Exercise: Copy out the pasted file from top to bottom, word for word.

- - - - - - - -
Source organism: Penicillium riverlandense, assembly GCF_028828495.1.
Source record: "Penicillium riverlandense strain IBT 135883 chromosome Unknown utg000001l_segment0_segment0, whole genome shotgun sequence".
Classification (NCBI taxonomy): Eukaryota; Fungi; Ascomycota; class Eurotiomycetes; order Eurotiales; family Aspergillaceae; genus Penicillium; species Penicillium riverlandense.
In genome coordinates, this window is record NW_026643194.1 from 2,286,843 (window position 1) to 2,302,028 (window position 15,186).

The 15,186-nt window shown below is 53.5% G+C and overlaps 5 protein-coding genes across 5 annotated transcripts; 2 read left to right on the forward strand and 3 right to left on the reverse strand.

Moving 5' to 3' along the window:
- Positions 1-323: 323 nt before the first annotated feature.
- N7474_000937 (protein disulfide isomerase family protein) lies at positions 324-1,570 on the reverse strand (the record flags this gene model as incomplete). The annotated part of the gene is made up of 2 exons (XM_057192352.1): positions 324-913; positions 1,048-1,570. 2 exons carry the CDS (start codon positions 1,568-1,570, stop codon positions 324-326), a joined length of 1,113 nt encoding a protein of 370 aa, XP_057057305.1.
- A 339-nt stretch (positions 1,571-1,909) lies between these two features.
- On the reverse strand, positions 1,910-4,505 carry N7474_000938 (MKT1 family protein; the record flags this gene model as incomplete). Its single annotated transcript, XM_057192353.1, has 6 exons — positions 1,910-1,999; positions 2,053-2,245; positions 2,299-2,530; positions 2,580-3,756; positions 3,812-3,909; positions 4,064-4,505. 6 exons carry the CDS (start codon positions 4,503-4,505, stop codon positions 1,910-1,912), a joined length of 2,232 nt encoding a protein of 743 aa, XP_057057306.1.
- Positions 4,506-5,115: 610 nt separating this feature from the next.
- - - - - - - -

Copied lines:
Source organism: Penicillium riverlandense, assembly GCF_028828495.1.
Source record: "Penicillium riverlandense strain IBT 135883 chromosome Unknown utg000001l_segment0_segment0, whole genome shotgun sequence".
Classification (NCBI taxonomy): Eukaryota; Fungi; Ascomycota; class Eurotiomycetes; order Eurotiales; family Aspergillaceae; genus Penicillium; species Penicillium riverlandense.
In genome coordinates, this window is record NW_026643194.1 from 2,286,843 (window position 1) to 2,302,028 (window position 15,186).

The 15,186-nt window shown below is 53.5% G+C and overlaps 5 protein-coding genes across 5 annotated transcripts; 2 read left to right on the forward strand and 3 right to left on the reverse strand.

Moving 5' to 3' along the window:
- Positions 1-323: 323 nt before the first annotated feature.
- N7474_000937 (protein disulfide isomerase family protein) lies at positions 324-1,570 on the reverse strand (the record flags this gene model as incomplete). The annotated part of the gene is made up of 2 exons (XM_057192352.1): positions 324-913; positions 1,048-1,570. 2 exons carry the CDS (start codon positions 1,568-1,570, stop codon positions 324-326), a joined length of 1,113 nt encoding a protein of 370 aa, XP_057057305.1.
- A 339-nt stretch (positions 1,571-1,909) lies between these two features.
- On the reverse strand, positions 1,910-4,505 carry N7474_000938 (MKT1 family protein; the record flags this gene model as incomplete). Its single annotated transcript, XM_057192353.1, has 6 exons — positions 1,910-1,999; positions 2,053-2,245; positions 2,299-2,530; positions 2,580-3,756; positions 3,812-3,909; positions 4,064-4,505. 6 exons carry the CDS (start codon positions 4,503-4,505, stop codon positions 1,910-1,912), a joined length of 2,232 nt encoding a protein of 743 aa, XP_057057306.1.
- Positions 4,506-5,115: 610 nt separating this feature from the next.